I take very few pictures of myself. All I need is to remember my surroundings for all the memories of these years spent in Chicago to captivate my mind, and retrace, step by step, the path back home. Whatever happens with my work, I will always remember my time in Lakeview fondly.

James Vest is a writer and video editor living in Chicago’s Lakeview neighborhood. To see more from his life, visit his website,

Focal points Photography

Guest Post: Reflections – Part 1

Hello dear readers. This week I am out of town on a road trip with the gentlemen of Long Pork for Sketchfest NYC. I will return with a new post on Wednesday 6/16. In my absence my good friend James Vest has submitted two amazing entries for your reading pleasure. Enjoy!

In 2005, I moved to Chicago for work. I lived alone in a 175 square-foot apartment in the Gold Coast without air conditioning and walked down Rush Street every morning to get to my job. In the spring, there were little baby roaches and by winter there were older, wiser roaches. I had a fantastic view of the Sears Tower and made up for not having a counter top by preparing all my meals on a wooden board laid on my bed.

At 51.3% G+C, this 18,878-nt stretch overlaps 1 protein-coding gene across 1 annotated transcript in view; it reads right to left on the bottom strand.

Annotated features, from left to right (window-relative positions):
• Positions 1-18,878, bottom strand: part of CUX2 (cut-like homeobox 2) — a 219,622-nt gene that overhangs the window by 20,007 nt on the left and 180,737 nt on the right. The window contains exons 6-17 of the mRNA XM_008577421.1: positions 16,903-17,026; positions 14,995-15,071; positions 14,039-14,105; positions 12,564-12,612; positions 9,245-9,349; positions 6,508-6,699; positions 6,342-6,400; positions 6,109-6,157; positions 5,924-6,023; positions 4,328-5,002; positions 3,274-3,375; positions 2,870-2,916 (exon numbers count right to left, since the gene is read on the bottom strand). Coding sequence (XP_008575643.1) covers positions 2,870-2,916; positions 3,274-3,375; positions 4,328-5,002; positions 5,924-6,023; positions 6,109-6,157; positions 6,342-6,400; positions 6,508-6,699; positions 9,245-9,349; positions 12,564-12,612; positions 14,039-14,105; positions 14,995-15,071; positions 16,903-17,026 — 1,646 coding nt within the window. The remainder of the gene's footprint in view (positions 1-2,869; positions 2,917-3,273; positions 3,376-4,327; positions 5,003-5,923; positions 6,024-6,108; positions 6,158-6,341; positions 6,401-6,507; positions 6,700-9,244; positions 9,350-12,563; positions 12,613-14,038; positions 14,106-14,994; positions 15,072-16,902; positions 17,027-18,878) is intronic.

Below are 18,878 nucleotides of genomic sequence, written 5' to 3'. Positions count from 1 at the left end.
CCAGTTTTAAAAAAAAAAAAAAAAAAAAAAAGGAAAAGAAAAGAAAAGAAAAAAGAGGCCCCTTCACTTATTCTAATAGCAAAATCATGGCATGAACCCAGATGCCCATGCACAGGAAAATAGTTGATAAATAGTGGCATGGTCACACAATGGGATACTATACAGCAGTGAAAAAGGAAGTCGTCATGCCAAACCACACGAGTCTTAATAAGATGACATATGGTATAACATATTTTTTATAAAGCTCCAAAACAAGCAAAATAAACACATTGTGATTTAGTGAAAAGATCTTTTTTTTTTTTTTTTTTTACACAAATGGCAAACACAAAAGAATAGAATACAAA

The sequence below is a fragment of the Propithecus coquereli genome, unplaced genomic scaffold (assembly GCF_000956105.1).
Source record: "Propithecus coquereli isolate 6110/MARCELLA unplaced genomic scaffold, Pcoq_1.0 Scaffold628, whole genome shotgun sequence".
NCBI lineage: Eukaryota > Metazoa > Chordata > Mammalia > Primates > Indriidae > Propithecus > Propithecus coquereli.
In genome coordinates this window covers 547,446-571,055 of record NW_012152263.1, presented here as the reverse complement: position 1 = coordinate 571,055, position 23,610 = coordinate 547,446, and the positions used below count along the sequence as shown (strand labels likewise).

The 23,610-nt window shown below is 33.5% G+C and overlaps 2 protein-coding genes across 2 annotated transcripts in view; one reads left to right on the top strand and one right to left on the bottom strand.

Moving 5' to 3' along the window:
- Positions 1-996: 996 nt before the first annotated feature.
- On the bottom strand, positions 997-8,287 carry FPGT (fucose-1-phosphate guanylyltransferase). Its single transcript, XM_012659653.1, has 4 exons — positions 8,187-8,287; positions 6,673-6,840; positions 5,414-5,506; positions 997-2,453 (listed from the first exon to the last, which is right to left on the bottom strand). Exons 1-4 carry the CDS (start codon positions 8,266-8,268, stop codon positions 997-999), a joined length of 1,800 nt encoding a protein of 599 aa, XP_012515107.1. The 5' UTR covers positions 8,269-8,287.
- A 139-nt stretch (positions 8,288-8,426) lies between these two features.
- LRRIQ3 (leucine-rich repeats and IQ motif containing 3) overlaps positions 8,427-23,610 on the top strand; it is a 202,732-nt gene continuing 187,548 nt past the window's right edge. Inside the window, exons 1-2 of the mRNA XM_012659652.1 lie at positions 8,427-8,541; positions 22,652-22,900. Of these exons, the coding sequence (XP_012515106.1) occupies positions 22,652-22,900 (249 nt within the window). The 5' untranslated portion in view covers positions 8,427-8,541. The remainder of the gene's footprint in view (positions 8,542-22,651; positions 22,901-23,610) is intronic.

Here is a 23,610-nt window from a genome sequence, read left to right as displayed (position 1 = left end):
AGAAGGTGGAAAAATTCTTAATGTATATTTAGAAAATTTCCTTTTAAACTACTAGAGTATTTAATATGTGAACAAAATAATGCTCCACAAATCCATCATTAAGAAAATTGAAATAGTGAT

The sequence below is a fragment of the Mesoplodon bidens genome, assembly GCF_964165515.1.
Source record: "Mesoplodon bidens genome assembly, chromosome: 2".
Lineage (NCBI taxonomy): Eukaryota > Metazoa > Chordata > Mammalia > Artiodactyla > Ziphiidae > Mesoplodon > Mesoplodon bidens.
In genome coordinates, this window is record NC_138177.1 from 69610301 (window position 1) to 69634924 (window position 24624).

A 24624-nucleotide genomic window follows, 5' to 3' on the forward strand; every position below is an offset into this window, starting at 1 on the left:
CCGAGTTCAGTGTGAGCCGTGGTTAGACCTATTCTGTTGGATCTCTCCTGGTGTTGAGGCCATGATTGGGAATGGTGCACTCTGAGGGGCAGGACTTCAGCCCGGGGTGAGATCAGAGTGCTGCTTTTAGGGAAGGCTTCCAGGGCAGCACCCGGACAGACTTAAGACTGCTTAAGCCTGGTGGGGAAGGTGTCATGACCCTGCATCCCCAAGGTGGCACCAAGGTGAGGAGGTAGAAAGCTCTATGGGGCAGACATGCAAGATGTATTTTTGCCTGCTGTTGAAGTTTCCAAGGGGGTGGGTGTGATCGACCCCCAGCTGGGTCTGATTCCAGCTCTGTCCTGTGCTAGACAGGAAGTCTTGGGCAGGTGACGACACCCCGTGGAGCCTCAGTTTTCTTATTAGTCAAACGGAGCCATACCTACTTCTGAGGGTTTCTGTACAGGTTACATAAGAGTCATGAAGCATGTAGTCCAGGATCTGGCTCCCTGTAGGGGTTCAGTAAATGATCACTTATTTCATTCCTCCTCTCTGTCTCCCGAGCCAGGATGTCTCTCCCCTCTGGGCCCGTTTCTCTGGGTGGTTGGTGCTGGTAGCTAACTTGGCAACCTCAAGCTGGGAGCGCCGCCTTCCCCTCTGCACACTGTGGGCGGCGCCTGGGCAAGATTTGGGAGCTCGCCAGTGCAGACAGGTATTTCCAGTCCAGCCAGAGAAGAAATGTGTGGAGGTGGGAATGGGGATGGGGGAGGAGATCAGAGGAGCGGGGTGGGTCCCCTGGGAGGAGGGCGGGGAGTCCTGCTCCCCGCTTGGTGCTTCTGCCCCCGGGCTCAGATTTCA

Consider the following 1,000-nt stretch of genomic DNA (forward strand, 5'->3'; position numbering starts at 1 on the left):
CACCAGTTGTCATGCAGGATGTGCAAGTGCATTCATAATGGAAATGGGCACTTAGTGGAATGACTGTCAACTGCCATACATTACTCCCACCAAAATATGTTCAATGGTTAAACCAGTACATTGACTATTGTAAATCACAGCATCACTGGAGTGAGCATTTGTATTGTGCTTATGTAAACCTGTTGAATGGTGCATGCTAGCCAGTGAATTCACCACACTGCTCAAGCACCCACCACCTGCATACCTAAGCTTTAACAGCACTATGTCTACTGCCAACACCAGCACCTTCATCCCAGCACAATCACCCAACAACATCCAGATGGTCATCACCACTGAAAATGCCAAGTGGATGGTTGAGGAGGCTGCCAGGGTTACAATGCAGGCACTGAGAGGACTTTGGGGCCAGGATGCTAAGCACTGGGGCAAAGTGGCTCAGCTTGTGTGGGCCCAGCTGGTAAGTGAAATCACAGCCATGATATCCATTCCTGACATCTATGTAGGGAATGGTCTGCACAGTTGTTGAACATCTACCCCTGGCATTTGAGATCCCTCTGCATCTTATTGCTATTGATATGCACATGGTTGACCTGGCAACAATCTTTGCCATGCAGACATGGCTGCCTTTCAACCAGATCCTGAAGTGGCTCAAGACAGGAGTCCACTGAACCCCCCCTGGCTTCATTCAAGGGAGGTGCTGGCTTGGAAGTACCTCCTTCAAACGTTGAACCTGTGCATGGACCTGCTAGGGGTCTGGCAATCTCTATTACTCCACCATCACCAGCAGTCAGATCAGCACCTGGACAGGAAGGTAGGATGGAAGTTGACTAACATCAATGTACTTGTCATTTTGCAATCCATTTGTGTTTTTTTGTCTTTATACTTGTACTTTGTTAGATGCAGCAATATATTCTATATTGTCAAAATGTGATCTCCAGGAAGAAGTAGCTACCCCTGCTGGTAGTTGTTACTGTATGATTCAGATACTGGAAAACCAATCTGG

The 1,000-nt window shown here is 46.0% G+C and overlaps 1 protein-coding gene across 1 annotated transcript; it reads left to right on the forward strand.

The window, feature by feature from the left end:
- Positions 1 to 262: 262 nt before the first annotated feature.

In 2007, I reluctantly moved to Lakeview so my girlfriend could afford a parking space. I wasn’t sure what to make of Wrigleyville back then, considering  the only experience leading up to that point was the nostalgia of walking down Clark Street as a fresh-faced 15-year-old on vacation, witnessing for the first time a woman urinate on the sidewalk. Still today, there is an anything-goes spirit on Clark, but it’s one I still embrace as a local. I mean, what else does a neighborhood need? A mall? No thank you.